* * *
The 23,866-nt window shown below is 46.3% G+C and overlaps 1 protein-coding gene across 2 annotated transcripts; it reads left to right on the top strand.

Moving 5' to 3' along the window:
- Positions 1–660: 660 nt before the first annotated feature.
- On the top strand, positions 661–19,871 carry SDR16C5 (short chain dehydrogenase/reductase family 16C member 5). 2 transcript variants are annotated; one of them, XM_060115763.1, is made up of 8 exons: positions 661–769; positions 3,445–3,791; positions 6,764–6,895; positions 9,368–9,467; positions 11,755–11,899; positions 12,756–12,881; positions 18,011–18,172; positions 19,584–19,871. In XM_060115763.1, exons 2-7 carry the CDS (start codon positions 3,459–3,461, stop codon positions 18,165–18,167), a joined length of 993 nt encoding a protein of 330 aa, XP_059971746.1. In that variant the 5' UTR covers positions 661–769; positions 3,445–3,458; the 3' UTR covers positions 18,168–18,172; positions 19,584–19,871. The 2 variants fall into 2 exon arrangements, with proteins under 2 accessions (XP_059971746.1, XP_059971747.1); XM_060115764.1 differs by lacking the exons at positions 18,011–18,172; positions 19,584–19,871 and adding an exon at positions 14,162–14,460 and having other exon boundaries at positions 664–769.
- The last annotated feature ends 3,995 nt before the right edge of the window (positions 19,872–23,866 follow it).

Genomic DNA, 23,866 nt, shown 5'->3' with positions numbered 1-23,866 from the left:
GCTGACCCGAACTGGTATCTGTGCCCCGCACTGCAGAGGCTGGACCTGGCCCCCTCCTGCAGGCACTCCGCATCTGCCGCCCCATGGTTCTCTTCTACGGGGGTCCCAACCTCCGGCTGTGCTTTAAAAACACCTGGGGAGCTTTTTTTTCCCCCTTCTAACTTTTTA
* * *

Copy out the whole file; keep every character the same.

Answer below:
The 23,866-nt window shown below is 46.3% G+C and overlaps 1 protein-coding gene across 2 annotated transcripts; it reads left to right on the top strand.

Moving 5' to 3' along the window:
- Positions 1–660: 660 nt before the first annotated feature.
- On the top strand, positions 661–19,871 carry SDR16C5 (short chain dehydrogenase/reductase family 16C member 5). 2 transcript variants are annotated; one of them, XM_060115763.1, is made up of 8 exons: positions 661–769; positions 3,445–3,791; positions 6,764–6,895; positions 9,368–9,467; positions 11,755–11,899; positions 12,756–12,881; positions 18,011–18,172; positions 19,584–19,871. In XM_060115763.1, exons 2-7 carry the CDS (start codon positions 3,459–3,461, stop codon positions 18,165–18,167), a joined length of 993 nt encoding a protein of 330 aa, XP_059971746.1. In that variant the 5' UTR covers positions 661–769; positions 3,445–3,458; the 3' UTR covers positions 18,168–18,172; positions 19,584–19,871. The 2 variants fall into 2 exon arrangements, with proteins under 2 accessions (XP_059971746.1, XP_059971747.1); XM_060115764.1 differs by lacking the exons at positions 18,011–18,172; positions 19,584–19,871 and adding an exon at positions 14,162–14,460 and having other exon boundaries at positions 664–769.
- The last annotated feature ends 3,995 nt before the right edge of the window (positions 19,872–23,866 follow it).

Genomic DNA, 23,866 nt, shown 5'->3' with positions numbered 1-23,866 from the left:
GCTGACCCGAACTGGTATCTGTGCCCCGCACTGCAGAGGCTGGACCTGGCCCCCTCCTGCAGGCACTCCGCATCTGCCGCCCCATGGTTCTCTTCTACGGGGGTCCCAACCTCCGGCTGTGCTTTAAAAACACCTGGGGAGCTTTTTTTTCCCCCTTCTAACTTTTTA